The Heretic Hunters of Liberal Christianity
The American Conservative
February 12, 2015
Rod Dreher neatly sums up the real problem with Obama’s Prayer Breakfast speech.
I think Obama was historically ignorant and politically ill-advised to bring the Crusades into the discussion, for reasons we have discussed in this space (in short, because the historical phenomenon is far too complex to be shoehorned into a neat, politically useful narrative). Nevertheless, he was certainly right to say that no religion has a monopoly on virtue or vice, and to call for all of us to be more humble and loving. What’s most interesting about his speech, though, is how he assumes that his watery, secular-ish liberal take on religion (both Christian and otherwise) is the authentic religious stance.
How do we know who is “misusing His name,” and who is being true to their faith? How do we know that faith is being “perverted and distorted”? By whose standards? When we say that “no God condones terror,” what does that mean to the jihadist who believes in all sincerity that he is not engaged in terror, but is simply being obedient to his god?
The temptation to pontificate on faith is a powerful one for US leaders of all political stripes. What we must ask is how far we want our elected officials to go when addressing issues of faith. As a matter of principle, I don’t want to hear my rabbi discussing politics or my President (or elected representatives) taking on questions of theology. The only thing I want from my elected officials vis-a-vis religion is their ardent defense of the Free Exercise Clause of the First Amendment.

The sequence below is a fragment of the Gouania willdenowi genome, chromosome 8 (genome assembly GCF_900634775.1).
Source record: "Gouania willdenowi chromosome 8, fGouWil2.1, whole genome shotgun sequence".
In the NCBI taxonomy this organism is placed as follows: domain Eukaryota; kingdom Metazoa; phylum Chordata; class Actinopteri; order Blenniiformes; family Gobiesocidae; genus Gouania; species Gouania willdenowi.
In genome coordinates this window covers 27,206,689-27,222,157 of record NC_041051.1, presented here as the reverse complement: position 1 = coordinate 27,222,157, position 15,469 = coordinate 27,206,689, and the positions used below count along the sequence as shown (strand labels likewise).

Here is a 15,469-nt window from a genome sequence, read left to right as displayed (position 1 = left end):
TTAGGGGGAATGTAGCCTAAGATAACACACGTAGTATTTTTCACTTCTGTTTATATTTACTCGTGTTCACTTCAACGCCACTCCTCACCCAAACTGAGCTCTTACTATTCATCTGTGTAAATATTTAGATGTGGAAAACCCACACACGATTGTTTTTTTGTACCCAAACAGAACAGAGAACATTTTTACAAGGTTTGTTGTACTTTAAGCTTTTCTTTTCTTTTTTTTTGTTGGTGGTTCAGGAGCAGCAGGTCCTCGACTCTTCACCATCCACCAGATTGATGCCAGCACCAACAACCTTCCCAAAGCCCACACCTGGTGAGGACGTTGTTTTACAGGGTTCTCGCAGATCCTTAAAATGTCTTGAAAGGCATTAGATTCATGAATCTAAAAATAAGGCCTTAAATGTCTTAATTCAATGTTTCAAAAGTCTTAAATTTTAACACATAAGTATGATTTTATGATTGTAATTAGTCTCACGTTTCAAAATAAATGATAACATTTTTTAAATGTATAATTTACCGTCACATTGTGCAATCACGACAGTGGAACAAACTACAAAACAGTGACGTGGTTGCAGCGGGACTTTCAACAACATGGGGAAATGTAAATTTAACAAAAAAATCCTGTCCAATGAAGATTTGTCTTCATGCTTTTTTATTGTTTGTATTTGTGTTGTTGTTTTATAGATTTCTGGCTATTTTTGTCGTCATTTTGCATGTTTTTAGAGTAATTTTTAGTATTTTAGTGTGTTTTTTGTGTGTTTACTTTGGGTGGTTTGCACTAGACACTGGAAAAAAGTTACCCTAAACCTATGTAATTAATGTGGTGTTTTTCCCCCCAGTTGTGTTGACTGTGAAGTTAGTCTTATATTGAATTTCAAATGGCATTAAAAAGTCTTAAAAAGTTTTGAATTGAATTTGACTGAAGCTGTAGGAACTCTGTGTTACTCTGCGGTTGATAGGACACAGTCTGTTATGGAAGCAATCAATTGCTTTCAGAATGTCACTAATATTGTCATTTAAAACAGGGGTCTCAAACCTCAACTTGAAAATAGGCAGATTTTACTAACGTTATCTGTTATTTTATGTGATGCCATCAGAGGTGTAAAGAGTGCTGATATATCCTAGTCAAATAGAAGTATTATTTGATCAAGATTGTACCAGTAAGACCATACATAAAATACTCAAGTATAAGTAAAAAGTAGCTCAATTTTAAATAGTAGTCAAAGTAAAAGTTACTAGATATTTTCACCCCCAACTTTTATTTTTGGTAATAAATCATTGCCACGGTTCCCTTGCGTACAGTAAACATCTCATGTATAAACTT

Islam is, and should not be, a matter of political debate in this country beyond the effort to ensure that Muslims in America enjoy the full rights of their residency and citizenship alongside Atheists, Buddhists, Christians, Druids, Jews, and Zoroastrians. Islamism, to the extent that it is a destructive and deadly political force, is another story altogether, as should be any group of violent extremists that shroud their hate-filled politics in a mantle of faith.
And the Prayer Breakfast, an annual occasion that seems from the outside to have become more of an excuse for political sanctimony rather than humble reflection, may well have outlived its usefulness.